Among the traditions of these early giudici was that of confirming one of one's predecessor's acts, usually donations of land or grants of privileges. Constantine II patronised the monasteries founded by monks from Saint-Victor in Marseille. However, surging Pisan religious houses came into conflict the Provençal monasteries, while the archbishop of Cagliari came into conflict with not only the archbishop of Pisa, but also Constantine. Nevertheless, the 1150s saw restoration and renovation of sacred art and edifices. Along with Gonario II of Torres and Comita I of Gallura, Constantine pledged fidelity to the archbishop of Pisa. All this suggests strong allegiance to the reformed papacy despite the still near-autonomous status of Cagliari at the time.

House of Massa and Pisan domination edit

The judgess Benedetta
Cathedral of S. Maria of Monserrat, Tratalias

Constantine II's daughter succeeded him with her husband Peter. The Pisans tried to remove him after her death and they sent Obert, Margrave of Massa, to conquer the giudicato. The son of Obert and one of the daughter of Constantine II of Cagliari, William I became then the new judge of Cagliari.

William spent his reign (1188 – 1214) in constant wars with Arborea, Gallura, and Logudoro. He arrested and imprisoned the judge of Arborea, Peter I and ruled Arborea in his name. He tried to conquer Gallura, but was rebuffed by Lamberto Visconti. He was on fairly good terms with the Pisans throughout his career, but on his death, he left only daughters. Benedetta, his heiress, was married to Barisone III of Arborea and thus those two giudicati were united, to be torn apart on his death (1217). Cagliari slowly declined thereafter, as various factions fought for the control of Benedetta. Pisan interference became stronger than ever. In 1256, John tried to throw off the Pisan yoke and allied with the Republic of Genoa, but was assassinated by Pisan agents. John was succeeded by his cousin William III of Cagliari; soon Pisa and the other Giudicati attacked Cagliari besieging Santa Igia. Cagliari lost the war and in 1258 the history of the giudicato came to a sudden close; his territory was partitioned in three parts that were assigned to the Della Gherardesca family, Arborea and Gallura while Pisa maintained the control over Castel di Castro.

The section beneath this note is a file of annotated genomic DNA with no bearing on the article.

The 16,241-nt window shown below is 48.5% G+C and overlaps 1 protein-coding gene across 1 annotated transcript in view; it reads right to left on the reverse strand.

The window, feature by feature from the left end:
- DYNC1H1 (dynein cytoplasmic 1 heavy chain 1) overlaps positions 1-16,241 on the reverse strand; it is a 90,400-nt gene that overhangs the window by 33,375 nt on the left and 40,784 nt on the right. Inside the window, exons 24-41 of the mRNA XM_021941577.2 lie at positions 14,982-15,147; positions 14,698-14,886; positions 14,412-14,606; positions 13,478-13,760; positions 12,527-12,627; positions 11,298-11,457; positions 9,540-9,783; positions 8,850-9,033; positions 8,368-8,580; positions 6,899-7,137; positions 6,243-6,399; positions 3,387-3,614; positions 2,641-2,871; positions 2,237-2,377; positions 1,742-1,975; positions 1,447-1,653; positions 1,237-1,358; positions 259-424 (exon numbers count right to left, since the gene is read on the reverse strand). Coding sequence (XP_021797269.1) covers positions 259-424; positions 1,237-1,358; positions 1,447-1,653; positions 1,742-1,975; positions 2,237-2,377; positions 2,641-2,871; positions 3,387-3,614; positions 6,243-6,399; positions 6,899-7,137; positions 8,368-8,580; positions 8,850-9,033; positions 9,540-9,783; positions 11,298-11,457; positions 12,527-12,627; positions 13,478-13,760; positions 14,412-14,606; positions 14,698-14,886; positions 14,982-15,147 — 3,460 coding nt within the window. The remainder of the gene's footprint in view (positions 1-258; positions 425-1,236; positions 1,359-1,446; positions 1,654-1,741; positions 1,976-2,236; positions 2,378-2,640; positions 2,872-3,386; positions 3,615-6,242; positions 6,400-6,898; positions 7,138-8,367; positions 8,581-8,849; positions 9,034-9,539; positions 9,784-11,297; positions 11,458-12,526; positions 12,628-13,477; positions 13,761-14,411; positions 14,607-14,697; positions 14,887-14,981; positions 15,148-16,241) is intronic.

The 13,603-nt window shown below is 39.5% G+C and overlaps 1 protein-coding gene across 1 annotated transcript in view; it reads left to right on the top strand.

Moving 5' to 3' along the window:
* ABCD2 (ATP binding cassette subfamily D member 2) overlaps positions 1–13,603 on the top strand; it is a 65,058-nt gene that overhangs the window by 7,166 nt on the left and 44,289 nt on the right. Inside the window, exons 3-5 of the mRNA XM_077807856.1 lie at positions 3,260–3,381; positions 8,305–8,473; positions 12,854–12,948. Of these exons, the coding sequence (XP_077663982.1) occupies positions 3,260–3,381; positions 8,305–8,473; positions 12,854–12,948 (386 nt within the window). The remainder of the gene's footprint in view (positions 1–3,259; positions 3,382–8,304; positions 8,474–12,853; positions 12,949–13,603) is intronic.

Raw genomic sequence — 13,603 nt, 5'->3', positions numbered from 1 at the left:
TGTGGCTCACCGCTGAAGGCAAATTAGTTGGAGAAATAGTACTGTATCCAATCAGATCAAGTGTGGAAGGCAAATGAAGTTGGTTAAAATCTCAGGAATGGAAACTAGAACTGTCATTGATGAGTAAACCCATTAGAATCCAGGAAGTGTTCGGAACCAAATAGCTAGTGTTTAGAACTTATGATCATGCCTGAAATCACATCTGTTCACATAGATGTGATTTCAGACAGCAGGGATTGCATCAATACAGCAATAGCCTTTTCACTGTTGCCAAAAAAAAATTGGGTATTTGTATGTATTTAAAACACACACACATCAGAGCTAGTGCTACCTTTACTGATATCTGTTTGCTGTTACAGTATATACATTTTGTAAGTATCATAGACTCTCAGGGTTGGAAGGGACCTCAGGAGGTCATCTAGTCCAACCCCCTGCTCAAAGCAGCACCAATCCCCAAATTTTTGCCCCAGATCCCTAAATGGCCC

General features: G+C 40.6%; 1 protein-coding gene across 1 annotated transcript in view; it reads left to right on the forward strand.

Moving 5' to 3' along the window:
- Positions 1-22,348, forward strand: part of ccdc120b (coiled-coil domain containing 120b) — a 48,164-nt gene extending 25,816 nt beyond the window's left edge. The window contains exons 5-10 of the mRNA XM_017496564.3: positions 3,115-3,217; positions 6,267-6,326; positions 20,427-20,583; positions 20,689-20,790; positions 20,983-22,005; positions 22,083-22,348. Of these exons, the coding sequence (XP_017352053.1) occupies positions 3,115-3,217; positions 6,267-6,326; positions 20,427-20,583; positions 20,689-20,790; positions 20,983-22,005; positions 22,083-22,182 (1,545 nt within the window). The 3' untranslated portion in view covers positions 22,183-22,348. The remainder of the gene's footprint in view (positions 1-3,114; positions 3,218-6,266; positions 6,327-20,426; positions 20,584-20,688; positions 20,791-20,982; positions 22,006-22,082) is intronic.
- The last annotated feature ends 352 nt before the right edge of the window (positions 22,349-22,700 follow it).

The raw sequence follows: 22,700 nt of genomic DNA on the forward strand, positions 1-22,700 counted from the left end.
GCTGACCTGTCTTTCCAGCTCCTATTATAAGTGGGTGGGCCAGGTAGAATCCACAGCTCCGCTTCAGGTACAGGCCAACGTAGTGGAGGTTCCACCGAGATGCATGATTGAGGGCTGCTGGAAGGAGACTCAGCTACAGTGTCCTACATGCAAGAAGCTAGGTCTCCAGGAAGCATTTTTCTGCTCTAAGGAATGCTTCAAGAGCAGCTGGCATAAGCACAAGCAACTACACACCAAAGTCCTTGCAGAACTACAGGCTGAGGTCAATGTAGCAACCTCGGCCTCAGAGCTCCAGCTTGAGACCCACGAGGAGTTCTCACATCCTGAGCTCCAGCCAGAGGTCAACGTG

See also edit

References edit

  1. ^ Solmi A., Studi storici sulle istituzioni della Sardegna nel Medioevo, Cagliari 1917.

Sources edit

  • Dizionario Biografico degli Italiani. Rome, 1963 – Present.
  • Nowé, Laura Sannia. Dai "lumi" dalla patria Italiana: Cultura letteraria sarda. Mucchi Editore: Modena, 1996.
  • Casula, Francesco. "The History of Sardinia." Sardinia Tourist Board. 1989.
  • Solmi A., Studi storici sulle istituzioni della Sardegna nel Medioevo, Cagliari 1917.